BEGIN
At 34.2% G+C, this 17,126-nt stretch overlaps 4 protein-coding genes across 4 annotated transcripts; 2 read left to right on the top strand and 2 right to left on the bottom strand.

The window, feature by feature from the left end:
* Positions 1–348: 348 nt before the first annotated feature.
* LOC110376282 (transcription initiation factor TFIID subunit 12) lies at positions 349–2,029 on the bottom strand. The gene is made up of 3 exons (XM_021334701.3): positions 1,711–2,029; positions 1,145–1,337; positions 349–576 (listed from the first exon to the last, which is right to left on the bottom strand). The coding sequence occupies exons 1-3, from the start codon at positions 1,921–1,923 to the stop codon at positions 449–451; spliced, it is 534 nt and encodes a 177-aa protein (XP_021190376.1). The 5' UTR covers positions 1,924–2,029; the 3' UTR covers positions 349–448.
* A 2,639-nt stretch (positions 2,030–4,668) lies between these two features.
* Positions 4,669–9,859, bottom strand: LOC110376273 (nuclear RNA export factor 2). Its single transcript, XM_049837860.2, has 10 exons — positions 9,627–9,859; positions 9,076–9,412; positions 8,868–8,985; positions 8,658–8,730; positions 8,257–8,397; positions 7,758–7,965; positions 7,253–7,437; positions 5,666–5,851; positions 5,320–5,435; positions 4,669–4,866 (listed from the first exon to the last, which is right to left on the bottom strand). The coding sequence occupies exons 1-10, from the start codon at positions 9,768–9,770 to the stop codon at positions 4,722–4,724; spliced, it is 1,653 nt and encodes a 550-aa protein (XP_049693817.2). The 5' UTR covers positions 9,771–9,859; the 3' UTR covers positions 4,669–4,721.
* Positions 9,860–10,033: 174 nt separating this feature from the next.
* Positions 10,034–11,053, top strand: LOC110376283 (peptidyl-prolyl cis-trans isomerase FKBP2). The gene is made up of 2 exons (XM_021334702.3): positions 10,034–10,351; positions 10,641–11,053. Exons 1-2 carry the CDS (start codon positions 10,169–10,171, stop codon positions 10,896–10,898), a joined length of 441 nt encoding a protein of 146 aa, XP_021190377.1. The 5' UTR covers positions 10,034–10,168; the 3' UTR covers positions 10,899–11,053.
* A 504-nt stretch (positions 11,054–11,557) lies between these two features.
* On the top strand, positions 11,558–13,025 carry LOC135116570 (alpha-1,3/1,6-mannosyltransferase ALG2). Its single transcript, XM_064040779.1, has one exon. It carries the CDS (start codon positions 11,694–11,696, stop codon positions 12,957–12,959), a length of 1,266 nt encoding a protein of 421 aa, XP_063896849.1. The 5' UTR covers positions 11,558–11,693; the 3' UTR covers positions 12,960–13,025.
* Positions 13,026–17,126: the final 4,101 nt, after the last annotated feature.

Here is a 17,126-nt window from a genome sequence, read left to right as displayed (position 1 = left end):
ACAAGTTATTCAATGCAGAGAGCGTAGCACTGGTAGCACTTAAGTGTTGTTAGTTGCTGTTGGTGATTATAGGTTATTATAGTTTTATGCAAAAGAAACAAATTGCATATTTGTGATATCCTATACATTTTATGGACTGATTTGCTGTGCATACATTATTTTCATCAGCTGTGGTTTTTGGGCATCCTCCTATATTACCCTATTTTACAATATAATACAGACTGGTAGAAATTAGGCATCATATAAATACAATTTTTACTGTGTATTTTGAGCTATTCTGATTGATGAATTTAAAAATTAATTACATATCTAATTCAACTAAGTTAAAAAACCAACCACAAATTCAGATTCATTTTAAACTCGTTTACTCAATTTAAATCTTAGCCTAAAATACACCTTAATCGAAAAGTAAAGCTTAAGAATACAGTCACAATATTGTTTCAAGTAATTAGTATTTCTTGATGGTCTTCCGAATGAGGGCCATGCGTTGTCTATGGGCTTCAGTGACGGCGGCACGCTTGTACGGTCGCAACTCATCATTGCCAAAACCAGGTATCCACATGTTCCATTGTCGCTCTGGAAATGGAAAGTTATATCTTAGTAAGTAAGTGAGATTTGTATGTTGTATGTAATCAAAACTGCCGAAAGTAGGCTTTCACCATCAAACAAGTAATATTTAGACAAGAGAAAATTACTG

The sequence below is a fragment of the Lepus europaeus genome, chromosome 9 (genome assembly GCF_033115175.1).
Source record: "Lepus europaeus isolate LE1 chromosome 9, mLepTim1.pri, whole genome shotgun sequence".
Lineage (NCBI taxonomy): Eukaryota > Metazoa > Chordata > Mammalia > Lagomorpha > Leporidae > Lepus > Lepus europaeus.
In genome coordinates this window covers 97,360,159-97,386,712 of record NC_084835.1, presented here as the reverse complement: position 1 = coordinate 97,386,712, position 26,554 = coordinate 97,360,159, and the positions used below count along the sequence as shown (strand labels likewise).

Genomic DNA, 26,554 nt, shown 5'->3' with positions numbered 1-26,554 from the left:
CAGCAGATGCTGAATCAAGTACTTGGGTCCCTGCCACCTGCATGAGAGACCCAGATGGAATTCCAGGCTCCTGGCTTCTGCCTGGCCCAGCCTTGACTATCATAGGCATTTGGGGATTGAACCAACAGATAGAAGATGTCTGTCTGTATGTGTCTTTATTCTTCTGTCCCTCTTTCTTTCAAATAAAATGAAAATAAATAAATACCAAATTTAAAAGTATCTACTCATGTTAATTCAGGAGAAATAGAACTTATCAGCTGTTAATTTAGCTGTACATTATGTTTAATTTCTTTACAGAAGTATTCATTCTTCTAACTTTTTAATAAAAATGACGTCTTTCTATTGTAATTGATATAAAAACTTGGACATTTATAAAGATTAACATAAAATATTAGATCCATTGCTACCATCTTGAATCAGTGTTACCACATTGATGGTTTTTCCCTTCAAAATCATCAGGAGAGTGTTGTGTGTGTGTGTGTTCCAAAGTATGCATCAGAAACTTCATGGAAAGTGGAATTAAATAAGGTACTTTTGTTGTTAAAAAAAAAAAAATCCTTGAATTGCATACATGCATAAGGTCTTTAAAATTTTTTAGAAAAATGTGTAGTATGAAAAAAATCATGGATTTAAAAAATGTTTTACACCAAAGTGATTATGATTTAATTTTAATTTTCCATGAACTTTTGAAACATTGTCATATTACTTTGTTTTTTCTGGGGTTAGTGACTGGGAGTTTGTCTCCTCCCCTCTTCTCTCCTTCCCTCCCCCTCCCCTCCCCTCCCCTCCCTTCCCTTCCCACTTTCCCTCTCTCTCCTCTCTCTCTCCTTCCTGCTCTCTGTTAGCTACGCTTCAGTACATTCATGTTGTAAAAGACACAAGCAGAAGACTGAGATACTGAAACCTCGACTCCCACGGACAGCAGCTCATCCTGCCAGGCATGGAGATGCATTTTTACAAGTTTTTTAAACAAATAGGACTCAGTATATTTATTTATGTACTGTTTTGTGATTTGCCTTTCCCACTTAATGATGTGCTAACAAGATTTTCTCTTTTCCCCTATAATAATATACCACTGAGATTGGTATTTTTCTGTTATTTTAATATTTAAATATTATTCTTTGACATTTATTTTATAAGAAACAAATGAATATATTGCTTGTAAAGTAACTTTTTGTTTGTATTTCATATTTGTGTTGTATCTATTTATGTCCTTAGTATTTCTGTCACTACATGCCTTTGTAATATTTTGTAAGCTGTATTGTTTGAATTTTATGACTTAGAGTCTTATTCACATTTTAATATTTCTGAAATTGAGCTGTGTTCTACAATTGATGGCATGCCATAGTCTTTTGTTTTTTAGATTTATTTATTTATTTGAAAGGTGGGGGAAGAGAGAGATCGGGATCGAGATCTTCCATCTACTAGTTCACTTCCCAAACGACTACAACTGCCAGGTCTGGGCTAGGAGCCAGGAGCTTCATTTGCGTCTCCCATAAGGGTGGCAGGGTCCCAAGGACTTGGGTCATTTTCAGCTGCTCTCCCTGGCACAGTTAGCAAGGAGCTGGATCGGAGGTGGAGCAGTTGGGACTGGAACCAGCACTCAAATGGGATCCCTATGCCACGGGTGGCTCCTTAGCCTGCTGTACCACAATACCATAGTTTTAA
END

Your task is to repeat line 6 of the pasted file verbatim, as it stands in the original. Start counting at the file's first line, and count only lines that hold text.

* Positions 4,669–9,859, bottom strand: LOC110376273 (nuclear RNA export factor 2). Its single transcript, XM_049837860.2, has 10 exons — positions 9,627–9,859; positions 9,076–9,412; positions 8,868–8,985; positions 8,658–8,730; positions 8,257–8,397; positions 7,758–7,965; positions 7,253–7,437; positions 5,666–5,851; positions 5,320–5,435; positions 4,669–4,866 (listed from the first exon to the last, which is right to left on the bottom strand). The coding sequence occupies exons 1-10, from the start codon at positions 9,768–9,770 to the stop codon at positions 4,722–4,724; spliced, it is 1,653 nt and encodes a 550-aa protein (XP_049693817.2). The 5' UTR covers positions 9,771–9,859; the 3' UTR covers positions 4,669–4,721.